For instance, up until the defensive dominance, the Panthers' offense was NOT playing very well. Cam got sacked in an ugly way. The running game wasn't going all that well. His completion percentage in the passing game wasn't great. And then he had the potentially back-breaking interception. Yet, the defense held strong enough to completely stymie the Giants' offense in return until Cam (and Shula) could figure it out and get things back on track. And they did. The points didn't come flooding in at first. A 17-0 lead at halftime isn't quite blowing the doors off someone yet. And I'm sure we all held our collective breaths, just waiting for the letdown we assumed would come based on the Buffalo game and past disappointments (Atlanta anyone?). But here's the difference: this year's Panthers' defense wouldn't let that happen. They stayed after the Giants and actually lived the Carolina mantra of "Keep Pounding."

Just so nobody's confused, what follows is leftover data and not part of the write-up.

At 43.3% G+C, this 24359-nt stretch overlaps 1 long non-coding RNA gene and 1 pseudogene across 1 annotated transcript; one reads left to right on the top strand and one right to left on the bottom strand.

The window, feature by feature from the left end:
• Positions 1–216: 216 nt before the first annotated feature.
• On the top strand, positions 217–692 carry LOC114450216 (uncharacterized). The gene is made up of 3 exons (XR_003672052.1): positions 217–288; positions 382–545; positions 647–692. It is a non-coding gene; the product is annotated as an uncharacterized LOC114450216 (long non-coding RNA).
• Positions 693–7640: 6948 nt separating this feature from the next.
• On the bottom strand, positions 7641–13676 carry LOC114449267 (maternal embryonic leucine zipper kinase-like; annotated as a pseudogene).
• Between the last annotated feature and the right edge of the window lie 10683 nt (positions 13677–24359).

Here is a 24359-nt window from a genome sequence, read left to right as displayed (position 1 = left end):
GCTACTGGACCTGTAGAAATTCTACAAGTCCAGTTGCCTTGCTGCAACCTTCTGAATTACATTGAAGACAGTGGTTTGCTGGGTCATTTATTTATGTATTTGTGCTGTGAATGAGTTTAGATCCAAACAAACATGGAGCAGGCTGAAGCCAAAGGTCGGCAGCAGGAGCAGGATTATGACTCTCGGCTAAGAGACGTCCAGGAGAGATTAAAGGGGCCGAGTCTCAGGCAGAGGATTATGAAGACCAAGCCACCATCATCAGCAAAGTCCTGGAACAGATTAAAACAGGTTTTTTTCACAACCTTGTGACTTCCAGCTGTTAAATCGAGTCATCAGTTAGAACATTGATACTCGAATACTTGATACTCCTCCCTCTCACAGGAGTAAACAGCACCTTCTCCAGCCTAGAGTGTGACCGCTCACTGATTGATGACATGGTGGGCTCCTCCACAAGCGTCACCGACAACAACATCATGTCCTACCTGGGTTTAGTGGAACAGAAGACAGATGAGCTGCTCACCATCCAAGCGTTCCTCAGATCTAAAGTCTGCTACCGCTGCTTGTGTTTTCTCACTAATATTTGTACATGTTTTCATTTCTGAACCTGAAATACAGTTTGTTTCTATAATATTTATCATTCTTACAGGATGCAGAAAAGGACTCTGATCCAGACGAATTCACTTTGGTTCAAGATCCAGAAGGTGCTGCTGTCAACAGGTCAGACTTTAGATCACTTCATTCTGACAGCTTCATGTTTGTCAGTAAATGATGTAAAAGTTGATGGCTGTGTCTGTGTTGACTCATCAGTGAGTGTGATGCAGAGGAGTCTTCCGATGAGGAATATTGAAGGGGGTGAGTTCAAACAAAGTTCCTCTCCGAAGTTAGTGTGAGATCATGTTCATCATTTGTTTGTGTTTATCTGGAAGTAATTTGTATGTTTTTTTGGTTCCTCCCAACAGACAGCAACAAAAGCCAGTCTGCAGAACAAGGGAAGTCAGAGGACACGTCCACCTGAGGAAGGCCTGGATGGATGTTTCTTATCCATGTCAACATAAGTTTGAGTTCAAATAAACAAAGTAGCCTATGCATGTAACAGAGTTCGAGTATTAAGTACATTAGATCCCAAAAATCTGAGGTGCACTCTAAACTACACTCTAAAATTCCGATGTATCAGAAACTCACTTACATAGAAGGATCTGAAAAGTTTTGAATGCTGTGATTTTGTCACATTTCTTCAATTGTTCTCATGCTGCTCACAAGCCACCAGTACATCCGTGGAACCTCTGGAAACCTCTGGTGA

In the second half, I think the Carolina offense found its identity, too. Cam got comfortable. His O-line did a fantastic job of pass protection against a pretty decent (and now desperate) D-line in the Giants. DeAngelo Williams started finding the creases and hitting the corners on his outside runs. Shula called a better game. Receivers stepped up. No TD catches for Steve Smith and Greg Olsen? That'd normally be a loss, right? Not this time. Brandon Lafell and Ted Ginn give you 3 TDs on their own. No TD run for DeAngelo? That'd normally be an expected loss, right? Not this time. Tolbert and Cam provide the goaline scoring on the ground. Steve Smith takes a wicked hit and stays down for a bit? Season must be over right? Nope. The offense keeps rolling. And the longer they played, the more momentum they picked up. They found their identity by feeding off what the defense was doing. And that's the way it should be.

On top of all that, I think the coaching staff has come around, too. At least for this game. Yeah, there was that headscratcher "mercy" run on 4th and 7 that made everyone wonder if Rivera was off his meds again. But he also went for it on 4th and 1 with a "no hesitation, trust my offense to get it and my defense to stop the Giants if they don't" decision. And it paid off. Leasson learned? Perhaps.